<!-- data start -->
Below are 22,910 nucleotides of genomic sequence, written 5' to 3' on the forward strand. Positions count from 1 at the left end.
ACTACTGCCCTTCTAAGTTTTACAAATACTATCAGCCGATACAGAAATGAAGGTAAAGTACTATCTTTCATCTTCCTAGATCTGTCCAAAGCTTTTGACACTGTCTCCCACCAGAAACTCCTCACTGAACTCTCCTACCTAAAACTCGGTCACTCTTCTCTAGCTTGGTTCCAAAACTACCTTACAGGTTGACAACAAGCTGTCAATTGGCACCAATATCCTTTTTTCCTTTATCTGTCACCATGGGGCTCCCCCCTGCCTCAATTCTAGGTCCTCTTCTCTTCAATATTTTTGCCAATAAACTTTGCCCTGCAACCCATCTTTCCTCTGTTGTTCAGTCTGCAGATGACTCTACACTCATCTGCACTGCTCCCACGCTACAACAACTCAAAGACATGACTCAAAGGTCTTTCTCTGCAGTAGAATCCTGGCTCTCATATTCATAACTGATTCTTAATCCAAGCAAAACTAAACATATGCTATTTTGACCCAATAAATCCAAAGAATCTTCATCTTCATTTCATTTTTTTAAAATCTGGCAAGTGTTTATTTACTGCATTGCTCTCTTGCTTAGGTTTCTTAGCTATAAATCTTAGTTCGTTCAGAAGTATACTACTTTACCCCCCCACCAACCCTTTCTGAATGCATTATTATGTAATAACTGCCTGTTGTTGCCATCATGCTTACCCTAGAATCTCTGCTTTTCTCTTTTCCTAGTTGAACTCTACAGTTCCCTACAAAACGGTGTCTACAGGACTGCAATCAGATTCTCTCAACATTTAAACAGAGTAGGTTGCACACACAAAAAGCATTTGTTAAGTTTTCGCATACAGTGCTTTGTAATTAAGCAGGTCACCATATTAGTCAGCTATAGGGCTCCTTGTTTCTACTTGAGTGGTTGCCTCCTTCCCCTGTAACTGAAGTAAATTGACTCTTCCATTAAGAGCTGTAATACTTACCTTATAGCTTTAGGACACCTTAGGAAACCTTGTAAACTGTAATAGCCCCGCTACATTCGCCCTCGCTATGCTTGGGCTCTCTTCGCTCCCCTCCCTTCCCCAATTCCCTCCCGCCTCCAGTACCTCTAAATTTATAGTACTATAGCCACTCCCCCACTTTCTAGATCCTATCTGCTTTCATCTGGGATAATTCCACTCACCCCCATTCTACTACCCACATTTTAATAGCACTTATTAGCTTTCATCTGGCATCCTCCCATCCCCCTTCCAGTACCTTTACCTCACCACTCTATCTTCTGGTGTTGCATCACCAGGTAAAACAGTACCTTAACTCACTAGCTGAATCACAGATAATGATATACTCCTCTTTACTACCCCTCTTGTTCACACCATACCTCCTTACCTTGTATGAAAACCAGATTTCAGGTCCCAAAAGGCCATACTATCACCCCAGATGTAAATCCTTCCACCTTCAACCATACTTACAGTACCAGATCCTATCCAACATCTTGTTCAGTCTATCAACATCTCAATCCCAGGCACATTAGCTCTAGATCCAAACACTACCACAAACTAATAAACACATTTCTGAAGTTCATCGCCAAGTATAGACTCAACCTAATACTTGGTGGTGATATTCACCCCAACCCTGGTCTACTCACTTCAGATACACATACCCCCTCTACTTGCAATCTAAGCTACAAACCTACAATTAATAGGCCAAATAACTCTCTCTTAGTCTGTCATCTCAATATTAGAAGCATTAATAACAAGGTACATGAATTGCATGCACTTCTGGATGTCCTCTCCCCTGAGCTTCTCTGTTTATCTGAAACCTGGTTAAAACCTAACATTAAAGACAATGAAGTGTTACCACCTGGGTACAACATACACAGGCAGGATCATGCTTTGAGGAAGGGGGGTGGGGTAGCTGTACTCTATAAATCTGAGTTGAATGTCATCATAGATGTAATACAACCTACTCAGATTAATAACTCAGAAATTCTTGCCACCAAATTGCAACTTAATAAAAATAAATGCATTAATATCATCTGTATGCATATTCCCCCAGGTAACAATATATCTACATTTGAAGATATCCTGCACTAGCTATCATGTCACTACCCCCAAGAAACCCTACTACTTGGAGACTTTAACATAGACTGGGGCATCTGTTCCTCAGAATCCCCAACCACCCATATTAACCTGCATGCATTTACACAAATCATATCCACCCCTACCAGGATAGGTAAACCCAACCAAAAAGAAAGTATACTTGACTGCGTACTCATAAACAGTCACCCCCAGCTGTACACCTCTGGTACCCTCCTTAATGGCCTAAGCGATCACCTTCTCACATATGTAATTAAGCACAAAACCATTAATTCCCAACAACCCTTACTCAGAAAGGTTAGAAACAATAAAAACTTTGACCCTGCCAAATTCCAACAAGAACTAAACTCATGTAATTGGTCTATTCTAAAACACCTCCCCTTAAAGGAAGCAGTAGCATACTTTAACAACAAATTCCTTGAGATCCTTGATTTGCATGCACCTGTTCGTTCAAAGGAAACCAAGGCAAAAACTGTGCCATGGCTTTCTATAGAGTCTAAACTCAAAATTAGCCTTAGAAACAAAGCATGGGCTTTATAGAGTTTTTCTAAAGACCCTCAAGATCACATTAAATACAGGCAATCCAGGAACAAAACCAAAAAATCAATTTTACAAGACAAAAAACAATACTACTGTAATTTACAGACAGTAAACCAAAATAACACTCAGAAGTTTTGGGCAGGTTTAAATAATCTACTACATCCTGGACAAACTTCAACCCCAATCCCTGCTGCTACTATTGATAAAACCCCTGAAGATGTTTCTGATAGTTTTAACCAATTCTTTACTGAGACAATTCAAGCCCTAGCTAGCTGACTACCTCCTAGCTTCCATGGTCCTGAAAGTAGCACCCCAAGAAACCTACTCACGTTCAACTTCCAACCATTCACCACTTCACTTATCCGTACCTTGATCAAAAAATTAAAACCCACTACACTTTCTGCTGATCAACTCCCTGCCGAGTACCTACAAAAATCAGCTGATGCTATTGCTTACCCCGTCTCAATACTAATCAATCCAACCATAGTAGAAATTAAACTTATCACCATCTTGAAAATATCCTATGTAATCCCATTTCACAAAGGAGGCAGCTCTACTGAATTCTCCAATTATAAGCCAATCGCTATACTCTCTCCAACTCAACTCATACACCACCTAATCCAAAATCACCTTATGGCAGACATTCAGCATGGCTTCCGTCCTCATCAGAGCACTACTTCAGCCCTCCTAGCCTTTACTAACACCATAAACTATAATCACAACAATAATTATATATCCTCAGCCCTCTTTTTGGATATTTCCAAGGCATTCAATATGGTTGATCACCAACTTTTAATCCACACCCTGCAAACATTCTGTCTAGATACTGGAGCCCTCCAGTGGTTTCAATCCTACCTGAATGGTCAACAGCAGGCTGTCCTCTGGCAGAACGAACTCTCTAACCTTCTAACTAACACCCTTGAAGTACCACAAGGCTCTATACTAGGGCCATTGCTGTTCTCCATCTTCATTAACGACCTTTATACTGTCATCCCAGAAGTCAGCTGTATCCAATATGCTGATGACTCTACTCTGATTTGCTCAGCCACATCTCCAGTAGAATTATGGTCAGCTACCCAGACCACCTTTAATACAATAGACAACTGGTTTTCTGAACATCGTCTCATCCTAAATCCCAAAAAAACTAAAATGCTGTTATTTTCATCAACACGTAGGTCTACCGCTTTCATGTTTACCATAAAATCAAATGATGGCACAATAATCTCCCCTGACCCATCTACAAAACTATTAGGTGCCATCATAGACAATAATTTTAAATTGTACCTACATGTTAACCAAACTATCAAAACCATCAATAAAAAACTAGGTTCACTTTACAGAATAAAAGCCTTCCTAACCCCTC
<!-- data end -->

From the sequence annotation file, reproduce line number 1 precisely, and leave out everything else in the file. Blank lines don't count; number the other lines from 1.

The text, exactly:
Below are 22,910 nucleotides of genomic sequence, written 5' to 3' on the forward strand. Positions count from 1 at the left end.